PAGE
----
Nothing you're about to do is hard, I pulled my first motor at 17. Just clear your weekend schedule and if you think you might be doing something wrong, stop and ask questions on the BBS. The one thing to remember is that this job is a pain and you only want to do it once, so make sure you are doing it right the first time. I reccommend replacing the disc, pressure plate, throwout bearing, front tranny seal, and possibly the rear engine seal. If these seals fail in the next couple years they'll prematurely end the life of your new clutch and you'll be doing this again.

PS- DO NOT be tempted to use a roller-style throwout bearing.

John, I plan to leave the gearbox in if I ever have to change a clutch. No experience doing the MG with the tranny in. I worked on a Chevy race car for several years and never considered pulling the engine and transmission out together. Chris Betson doesn't remove the tranny when replacing a clutch. I do know from experience that you have to tilt the engine a lot to remove it with the tranny even with the rear jacked up. The combined package is rather heavy so I will try it as Chris does the next time. I know about 90% will tell you it's easier to pull them out together. I suggest you do it the way you would feel most comfortable with. I mentioned it as an alternate method. I do know there are less parts to disconnect and remove if the engine only is pulled. As Mark said an engine stand isn't necessary. One person that frequently posts here doesn't use an engine stand for rebuilds. I do but I suppose that's a personal preference and for me it's more convenient to use a stand.


Clifton Gordon

John. OK, a lot of information here. Much of it is personal opinion based on our own experiences and our perceived opinion of you from your current and past postings.

In my opinion, any individual of average intelligence, and with good mechanical work habits, can pull an engine and transmission (yes, I fall into that camp) and do the necessary work. I, firmly, believe that you can do this job if you desire.

The comments about renting an engine hoist and tilt mechanism are "spot on". I purchased mine because of the number of cars we own and go through. (Five MGs owned and three parts cars taken apart over the last several years.) The engine hoist and tilt mechanism was purchased at Checker Auto Parts for about $300. The local price to remove and replace an engine is between $450-$500. The hoist I purchased has removable legs and occupies a space of less than 3'x3' in the garage. I have used it, about a dozen times, over the last eight years on my MGs. We have also used it when a friend needed to replace the engine in his Scout and two friends needed to replace engines in their Broncos. We have also used it when moving milling machines and lathes. If you may have a need to use an engine over the years, the initial purchase will be well absorbed by the first job you use it for.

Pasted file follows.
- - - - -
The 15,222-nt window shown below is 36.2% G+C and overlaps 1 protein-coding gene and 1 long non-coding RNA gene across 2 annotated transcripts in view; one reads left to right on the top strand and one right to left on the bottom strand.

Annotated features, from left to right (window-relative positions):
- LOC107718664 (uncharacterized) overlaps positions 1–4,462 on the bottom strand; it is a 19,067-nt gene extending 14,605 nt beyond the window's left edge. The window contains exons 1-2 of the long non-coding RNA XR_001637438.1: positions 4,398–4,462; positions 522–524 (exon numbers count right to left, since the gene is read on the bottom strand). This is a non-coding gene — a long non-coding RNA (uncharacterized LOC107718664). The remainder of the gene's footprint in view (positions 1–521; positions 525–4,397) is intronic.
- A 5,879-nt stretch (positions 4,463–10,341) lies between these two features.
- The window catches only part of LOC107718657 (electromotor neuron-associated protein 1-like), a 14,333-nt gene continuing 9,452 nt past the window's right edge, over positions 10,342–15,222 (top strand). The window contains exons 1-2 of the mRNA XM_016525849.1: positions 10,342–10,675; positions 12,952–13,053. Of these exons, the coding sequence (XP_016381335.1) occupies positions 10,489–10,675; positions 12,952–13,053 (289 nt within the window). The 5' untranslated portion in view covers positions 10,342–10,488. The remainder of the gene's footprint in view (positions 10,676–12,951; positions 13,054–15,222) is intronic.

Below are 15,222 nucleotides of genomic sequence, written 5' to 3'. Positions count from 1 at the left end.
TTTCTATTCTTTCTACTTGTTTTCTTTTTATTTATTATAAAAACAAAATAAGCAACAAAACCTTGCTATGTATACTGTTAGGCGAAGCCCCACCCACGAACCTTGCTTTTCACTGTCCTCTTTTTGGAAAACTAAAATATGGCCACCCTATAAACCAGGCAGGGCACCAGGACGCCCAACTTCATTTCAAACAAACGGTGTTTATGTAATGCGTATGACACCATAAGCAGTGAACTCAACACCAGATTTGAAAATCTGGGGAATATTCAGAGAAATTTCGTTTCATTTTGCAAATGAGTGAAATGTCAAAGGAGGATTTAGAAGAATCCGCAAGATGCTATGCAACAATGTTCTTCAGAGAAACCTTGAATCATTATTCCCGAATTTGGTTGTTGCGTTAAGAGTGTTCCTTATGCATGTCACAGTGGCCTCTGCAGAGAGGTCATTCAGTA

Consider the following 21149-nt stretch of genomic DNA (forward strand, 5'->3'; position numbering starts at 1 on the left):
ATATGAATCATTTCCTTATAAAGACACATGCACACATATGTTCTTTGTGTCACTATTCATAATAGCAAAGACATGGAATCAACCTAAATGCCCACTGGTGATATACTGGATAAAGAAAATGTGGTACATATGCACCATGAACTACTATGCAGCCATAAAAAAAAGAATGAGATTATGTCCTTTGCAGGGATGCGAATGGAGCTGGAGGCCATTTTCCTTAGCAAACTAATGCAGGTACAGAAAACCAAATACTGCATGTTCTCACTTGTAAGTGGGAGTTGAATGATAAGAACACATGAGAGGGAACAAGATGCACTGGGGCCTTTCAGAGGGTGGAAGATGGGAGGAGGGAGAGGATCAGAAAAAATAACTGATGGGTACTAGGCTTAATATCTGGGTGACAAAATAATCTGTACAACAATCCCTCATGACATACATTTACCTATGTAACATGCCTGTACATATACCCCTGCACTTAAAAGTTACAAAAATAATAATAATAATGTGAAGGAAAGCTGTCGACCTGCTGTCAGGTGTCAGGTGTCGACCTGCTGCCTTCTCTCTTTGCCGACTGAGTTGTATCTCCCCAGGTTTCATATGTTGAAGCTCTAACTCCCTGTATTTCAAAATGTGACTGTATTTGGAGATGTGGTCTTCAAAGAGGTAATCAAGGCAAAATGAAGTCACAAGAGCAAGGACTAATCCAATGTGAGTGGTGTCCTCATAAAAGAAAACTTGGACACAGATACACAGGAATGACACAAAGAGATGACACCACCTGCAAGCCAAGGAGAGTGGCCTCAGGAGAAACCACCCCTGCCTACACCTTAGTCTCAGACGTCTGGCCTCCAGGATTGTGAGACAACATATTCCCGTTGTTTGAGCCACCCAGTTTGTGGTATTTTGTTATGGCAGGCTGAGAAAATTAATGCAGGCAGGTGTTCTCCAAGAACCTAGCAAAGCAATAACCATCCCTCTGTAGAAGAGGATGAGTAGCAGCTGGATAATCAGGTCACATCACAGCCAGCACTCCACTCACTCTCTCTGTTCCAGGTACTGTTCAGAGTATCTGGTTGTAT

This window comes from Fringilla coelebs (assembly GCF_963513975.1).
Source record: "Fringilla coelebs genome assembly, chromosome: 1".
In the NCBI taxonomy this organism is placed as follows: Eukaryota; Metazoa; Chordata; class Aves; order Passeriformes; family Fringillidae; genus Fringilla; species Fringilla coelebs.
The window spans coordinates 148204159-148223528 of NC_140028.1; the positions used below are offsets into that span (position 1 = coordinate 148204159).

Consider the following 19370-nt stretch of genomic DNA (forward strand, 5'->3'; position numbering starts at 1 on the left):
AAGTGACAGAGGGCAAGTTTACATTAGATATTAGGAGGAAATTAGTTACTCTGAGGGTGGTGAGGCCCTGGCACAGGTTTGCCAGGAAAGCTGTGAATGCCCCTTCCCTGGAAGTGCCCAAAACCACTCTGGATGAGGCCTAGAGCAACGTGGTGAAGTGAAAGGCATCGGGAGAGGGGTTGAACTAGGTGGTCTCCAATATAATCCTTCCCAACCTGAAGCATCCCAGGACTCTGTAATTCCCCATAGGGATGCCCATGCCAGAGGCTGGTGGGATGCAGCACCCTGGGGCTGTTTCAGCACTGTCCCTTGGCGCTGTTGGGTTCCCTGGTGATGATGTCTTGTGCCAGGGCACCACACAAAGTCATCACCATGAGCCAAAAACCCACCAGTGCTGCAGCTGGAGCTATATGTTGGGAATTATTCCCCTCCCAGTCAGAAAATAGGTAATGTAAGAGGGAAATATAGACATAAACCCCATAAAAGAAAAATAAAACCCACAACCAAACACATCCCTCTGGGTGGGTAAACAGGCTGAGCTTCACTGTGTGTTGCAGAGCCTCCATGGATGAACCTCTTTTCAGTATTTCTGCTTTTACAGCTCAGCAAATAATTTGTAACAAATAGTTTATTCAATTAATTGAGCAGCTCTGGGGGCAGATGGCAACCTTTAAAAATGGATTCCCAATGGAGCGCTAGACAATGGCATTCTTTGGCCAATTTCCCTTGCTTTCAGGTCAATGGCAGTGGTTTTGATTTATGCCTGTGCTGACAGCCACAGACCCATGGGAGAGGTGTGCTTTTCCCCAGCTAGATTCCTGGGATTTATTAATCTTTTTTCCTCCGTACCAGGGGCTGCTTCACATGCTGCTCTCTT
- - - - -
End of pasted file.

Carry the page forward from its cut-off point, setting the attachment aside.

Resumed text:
The books suggested--Bentley and Haynes manuals and the Porter book, are all excellent. They all say the same thing, but in slightly different ways and with slightly different emphasis. I have all of them because it is difficult to know which one of them will say something in a manner which will "click" with you. Sometimes, someone will explain things in a manner which clicks for an individual. Oly Stephanson did a write up of modifying the transmission cross member to allow easier installation with an overdrive transmission. I had read of this procedure several times, but, did not understand it. Oly's write up and photos "clicked" for me and I have done two of them now with great success.